The cover of the Age Sport section featured
a digital image of a can of worms. The Hun back page screeched “Pandora’s Box
open”. In The Australian and everywhere else, St Kilda President Rod Butterss
spoke eloquently of his fears for the game, as 120 years of “the umpire is
always right” went out the window.

Crikey looked out the window and was
astonished to see that the world was still turning.

Despite all these arguments about the
dangers of the AFL Commission diving into the game and manufacturing results, despite
the rules, do you know what the long-term effect will be of yesterday’s
decision to award Fremantle the four points from Tasmania’s Silent Siren farce?
Absolutely nothing.

Horses will not try to eat themselves and
the sky will collapse onto the MCG. In fact, everybody will get on with the
game as they always have.

We agree with AFL chairman Ron Evans.
This was a one-off occasion and the decision to overturn the “draw” is the
right one. It was clever and surprisingly mature of the AFL to admit a dodgy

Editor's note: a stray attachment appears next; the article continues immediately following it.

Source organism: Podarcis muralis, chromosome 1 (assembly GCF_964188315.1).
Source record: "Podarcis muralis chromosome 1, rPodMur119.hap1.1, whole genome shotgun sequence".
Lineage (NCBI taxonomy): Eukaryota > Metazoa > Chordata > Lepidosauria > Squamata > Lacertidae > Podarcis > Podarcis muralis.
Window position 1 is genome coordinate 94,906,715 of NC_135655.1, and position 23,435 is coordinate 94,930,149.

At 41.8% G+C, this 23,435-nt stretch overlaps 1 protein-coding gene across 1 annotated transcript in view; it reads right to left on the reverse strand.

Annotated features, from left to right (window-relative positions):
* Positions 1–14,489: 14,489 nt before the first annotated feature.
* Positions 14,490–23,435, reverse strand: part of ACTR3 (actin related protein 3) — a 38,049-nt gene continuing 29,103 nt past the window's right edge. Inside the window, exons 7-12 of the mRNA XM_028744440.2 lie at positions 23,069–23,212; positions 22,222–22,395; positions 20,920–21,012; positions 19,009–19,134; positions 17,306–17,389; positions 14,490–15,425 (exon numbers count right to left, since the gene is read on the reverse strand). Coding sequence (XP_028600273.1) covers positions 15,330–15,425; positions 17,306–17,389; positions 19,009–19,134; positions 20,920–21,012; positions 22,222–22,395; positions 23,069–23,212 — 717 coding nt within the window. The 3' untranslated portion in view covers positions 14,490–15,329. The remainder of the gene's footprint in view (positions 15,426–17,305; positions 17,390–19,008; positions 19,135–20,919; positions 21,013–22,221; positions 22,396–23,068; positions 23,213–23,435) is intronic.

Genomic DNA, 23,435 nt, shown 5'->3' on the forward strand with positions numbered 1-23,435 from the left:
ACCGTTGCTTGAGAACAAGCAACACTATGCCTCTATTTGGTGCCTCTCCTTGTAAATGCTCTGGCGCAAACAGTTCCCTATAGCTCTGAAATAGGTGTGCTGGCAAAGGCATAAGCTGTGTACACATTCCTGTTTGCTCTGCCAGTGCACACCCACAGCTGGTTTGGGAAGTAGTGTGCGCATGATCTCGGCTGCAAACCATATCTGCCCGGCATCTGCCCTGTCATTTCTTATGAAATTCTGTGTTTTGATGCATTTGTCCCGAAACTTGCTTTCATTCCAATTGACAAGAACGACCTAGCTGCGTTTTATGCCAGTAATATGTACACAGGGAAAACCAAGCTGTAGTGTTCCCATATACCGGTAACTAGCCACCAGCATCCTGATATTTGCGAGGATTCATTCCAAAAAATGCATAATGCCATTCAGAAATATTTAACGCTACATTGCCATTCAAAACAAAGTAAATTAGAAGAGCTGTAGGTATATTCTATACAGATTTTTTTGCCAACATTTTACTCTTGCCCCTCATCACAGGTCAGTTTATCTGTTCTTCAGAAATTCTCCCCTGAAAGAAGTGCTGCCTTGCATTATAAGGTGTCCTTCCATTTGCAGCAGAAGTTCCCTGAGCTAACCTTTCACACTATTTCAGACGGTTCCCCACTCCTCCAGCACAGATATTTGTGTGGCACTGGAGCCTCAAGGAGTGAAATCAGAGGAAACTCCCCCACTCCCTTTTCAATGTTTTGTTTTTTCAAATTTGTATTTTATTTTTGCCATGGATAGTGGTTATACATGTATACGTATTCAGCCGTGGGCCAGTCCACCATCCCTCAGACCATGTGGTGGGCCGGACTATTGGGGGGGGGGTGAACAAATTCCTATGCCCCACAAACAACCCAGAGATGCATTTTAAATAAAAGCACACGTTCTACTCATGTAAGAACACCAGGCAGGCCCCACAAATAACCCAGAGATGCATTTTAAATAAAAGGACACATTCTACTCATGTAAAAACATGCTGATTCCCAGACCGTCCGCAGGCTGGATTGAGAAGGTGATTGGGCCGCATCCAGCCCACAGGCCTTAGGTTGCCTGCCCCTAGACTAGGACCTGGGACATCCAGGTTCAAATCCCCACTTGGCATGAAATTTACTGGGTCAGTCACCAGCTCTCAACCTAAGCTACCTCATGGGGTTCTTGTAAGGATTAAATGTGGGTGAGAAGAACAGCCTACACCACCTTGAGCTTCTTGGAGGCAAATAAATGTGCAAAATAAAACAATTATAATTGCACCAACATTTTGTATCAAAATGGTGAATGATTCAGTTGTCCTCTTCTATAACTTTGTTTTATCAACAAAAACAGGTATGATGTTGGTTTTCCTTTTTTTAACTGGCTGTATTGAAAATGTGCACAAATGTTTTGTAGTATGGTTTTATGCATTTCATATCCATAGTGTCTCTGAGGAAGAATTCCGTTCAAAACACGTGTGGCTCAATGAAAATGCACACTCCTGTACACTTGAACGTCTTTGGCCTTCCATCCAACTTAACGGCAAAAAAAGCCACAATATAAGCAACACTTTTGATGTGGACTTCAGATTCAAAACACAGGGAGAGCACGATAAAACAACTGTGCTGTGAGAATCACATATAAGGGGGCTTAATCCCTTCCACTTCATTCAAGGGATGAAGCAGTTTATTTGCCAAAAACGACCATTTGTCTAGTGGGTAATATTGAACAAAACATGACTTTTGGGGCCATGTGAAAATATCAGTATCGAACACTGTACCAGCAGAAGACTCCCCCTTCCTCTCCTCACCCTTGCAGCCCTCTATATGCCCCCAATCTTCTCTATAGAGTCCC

siren was their fault, not part of the flow of play. Evans and co had the
courage to take the rap, and step in on the result.

Or as Patrick Smith put it, “You could
argue that the spirit of sport has prevailed over the rules of the game. That
is hardly a bad thing.”

The unavoidable bottom line is that,
watching live on the day, and watching the tape since, Fremantle was in front
when the siren sounded. The Freo players heard it and celebrated as Saint
shoulders began to drop. This was not a minor and debatable “human error”
situation as 99.9% of these occasions are. This was no Wayne Harmes
incident from 1979. This wasn’t a case of whether a mark was taken a nanosecond
before or after the siren sounded. Not a question of whether a player was a
millimetre over the boundary line and allowed to play on.

As Evans said: “There are interpretations
and mistakes made in every game. This was a procedural matter off the field
that can be remedied.”

The funniest thing has been that
commentators everywhere have spoken solemnly about the sacrosanct nature of the
“rules of the game” and how, even if Freo was clearly, absolutely, and
obviously stiffed, the draw should have stood to protect the written laws of
the game.

Would these be the same rules of the game
that seem to be changed, on an AFL whim, every second week? The same rules that were shuffled over
summer to ensure the style of footy that won Sydney last year’s
flag in the best Grand Final in years will now be rendered useless? Those

I’m not arguing that rules aren’t
important, I’m just saying the League has made it clear over the past few years
that they are elastic. Why should they suddenly be untouchable in a uniquely
clear case of a wronged team like this one?

We should all be happy that St Kilda didn’t take action to really force a showdown between the rules and what’s right.